Several years ago as a Belfast medical student I spent an Erasmus term in Galway. Such a vivacious
& welcoming place with many new friends made.
Now I’m working as a junior doctor in the middle of the Covid pandemic. Such a difference from my
carefree student days, this bewildering and angst laden time, everyone struggling to deal with the
change. Lockdown has minimised face to face interactions with friends so social media interactions
and conversations have gained a greater importance, distance makes no difference to these “new
normal” “virtual” relationships.
Everyone’s experiences are interwoven as a result of the current world crisis. Many of my friends
have come home early from lifelong ambitions of work experience in USA and Australia. Everyone is
In the midst of this I’ve been chatting online to someone I briefly met in Galway. It’s been a diversion
from this strange new normal, rekindling an acquaintance into a friendship. We would like to meet
up but with this currently not feasible we are creating a virtual experience which we hope we can re-enact some day for real!
I live near the Callan river which has been described as the little known rival to the river Boyne for a
battle of historical significance. Unlike the Battle of the Boyne which was fought in County Meath in
1690 and is re-enacted annually on the County Armagh border, The Battle of The Yellow Ford fought
in 1598 on the Callan banks in County Armagh is barely known about locally. As a escape from the
current Covid crisis I am delving into this 400 year old Irish crisis that resulted in thousands of deaths on my “doorstep”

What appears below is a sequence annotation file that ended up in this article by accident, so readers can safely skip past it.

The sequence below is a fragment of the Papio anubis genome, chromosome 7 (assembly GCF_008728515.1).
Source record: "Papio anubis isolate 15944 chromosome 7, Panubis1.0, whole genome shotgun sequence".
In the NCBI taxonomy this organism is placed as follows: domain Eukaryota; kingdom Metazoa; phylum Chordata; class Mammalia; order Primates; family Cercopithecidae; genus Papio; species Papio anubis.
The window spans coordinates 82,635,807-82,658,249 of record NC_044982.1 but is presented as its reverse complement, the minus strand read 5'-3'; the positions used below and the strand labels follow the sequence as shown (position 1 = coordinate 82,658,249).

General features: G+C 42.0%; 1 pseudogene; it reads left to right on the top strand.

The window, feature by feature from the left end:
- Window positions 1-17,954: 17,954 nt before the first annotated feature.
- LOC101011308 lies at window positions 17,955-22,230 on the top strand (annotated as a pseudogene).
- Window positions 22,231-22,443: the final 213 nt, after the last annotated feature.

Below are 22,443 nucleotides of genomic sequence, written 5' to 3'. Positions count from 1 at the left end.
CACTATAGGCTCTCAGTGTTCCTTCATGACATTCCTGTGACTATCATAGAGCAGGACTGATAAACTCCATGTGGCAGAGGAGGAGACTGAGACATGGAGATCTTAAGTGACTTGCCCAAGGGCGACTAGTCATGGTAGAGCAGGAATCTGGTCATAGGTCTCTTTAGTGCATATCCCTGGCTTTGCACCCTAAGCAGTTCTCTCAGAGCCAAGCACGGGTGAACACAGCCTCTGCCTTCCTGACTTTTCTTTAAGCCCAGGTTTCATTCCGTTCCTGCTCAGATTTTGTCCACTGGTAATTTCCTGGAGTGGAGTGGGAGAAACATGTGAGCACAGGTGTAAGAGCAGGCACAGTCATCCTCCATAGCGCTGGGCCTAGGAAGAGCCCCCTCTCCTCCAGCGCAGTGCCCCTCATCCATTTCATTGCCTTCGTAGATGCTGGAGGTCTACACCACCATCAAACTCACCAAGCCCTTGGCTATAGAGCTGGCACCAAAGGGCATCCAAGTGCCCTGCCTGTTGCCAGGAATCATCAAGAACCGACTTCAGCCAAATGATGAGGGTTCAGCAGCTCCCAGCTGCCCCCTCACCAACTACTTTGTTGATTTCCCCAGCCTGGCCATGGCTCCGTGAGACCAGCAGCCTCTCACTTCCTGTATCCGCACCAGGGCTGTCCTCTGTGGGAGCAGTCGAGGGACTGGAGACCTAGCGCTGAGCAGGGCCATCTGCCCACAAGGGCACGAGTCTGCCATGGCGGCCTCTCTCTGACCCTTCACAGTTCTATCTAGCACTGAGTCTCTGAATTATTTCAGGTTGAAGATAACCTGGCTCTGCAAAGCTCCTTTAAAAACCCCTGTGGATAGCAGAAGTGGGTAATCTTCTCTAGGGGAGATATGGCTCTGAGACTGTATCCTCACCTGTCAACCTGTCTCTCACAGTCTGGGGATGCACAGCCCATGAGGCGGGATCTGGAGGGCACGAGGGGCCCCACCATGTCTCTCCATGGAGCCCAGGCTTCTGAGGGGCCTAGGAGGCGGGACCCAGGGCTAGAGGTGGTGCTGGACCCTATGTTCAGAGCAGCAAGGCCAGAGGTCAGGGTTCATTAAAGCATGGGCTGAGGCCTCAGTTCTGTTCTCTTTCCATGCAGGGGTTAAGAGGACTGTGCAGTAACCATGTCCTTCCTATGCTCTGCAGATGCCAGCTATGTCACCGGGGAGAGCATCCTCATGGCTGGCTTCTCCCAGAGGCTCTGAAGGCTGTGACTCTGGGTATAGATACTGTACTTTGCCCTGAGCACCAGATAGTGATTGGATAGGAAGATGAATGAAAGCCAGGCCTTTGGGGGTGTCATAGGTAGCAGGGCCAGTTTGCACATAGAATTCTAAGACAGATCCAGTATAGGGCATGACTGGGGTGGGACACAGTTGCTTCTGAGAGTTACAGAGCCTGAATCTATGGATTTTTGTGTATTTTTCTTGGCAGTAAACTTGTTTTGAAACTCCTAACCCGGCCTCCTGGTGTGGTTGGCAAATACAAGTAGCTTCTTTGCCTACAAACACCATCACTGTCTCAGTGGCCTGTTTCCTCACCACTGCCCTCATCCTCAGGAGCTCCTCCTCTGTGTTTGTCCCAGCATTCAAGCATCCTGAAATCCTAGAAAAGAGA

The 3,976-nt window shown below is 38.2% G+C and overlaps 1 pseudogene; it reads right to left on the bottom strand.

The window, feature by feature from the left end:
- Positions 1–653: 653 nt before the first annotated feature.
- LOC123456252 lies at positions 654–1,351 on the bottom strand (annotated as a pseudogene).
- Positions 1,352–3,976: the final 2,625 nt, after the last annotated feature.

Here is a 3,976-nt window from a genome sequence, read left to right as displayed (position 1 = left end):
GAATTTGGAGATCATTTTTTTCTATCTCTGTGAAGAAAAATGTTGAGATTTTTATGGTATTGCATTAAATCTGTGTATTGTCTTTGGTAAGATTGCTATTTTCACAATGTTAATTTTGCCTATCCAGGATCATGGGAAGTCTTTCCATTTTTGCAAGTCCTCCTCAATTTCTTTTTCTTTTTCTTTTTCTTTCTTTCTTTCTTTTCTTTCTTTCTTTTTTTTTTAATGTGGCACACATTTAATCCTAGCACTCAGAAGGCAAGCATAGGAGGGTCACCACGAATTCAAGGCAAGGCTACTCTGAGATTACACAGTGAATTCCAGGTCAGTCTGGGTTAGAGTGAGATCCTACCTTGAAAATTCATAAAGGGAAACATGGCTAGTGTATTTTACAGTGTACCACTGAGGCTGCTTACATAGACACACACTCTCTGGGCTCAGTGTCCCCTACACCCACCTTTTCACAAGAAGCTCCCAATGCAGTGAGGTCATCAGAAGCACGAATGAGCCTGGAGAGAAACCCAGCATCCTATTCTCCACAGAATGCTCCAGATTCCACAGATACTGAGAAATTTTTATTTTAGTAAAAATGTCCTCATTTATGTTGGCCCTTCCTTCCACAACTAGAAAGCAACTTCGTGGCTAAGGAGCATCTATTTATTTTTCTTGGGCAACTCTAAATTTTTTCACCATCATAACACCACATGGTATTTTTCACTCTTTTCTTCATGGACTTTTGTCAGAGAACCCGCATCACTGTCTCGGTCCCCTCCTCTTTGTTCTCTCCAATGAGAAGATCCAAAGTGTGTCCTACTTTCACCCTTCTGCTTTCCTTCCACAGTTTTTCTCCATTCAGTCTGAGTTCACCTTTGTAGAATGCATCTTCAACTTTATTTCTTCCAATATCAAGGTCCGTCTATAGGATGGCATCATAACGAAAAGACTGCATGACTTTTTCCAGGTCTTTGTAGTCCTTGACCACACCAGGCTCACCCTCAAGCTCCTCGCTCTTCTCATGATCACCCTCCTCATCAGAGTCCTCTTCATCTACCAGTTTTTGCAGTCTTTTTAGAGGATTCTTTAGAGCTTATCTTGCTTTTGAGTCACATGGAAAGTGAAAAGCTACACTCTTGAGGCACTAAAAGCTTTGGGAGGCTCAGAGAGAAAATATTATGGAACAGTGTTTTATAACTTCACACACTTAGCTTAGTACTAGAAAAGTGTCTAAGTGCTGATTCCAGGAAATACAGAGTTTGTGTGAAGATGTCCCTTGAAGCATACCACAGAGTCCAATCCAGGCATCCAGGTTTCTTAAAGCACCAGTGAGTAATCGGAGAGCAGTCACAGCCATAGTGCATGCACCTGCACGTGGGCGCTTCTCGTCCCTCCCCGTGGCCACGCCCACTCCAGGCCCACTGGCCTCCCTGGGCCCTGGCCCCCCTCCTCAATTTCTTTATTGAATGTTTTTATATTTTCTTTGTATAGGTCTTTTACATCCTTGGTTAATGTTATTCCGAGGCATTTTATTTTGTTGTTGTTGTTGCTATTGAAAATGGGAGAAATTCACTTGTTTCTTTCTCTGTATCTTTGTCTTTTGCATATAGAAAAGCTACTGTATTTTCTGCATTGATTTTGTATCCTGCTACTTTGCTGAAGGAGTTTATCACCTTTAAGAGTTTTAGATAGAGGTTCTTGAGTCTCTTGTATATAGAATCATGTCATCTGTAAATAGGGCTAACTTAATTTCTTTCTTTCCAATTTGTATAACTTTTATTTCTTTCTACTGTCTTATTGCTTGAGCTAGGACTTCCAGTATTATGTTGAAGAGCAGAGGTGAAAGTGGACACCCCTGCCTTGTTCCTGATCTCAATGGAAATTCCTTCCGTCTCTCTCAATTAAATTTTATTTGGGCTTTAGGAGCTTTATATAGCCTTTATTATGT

I am privileged to have a horse so while off medical duty I can wander by horseback along the
boreens around my home. All my routes roughly follow the Callan river. One particular route along
the Lisdonwilly Road, when approached from Armagh, has an easily missed grubby plaque declaring
it to be The Yellow Ford Way. From here the road meanders alongside the river as it flows towards
the bridge at Allistragh, the reputed yellow ford, before joining the more impressive Blackwater river
about a mile away. Along this section the neglected Callan is almost denuded of any of native trees
that must have adorned its banks 400 years ago.
Further along this road is an area of native woodland, being encroached upon by a sprawling quarry,
and between here and my home the fiercest fighting took place with more than 2000 deaths on 14th
August 1598. The lane to my house is still known as the “bloody loanin” with the bloody oak tree
still standing at one end.
This battle was part of what is known as the nine years war between 1593 to 1603 in Ireland. It was
one of the few victories for the Irish who were subsequently beaten in Kinsale, leading to the flight
of the earls in 1607 and the end of Gaelic Ireland.
Today 31/5/20 the BBC news carries an article about an archaeological dig in Spain which may have
found the bones of Red Hugh O’Neill. He died in Spain in 1602 after leaving Ireland to seek Spanish
assistance for the nine years war. Red Hugh was one of the victorious Irish Earls in the Battle of The
My “virtual” friend and I are sharing this historical self discovery, exploring it by horseback and
planning for when we can we can do this “for real” together!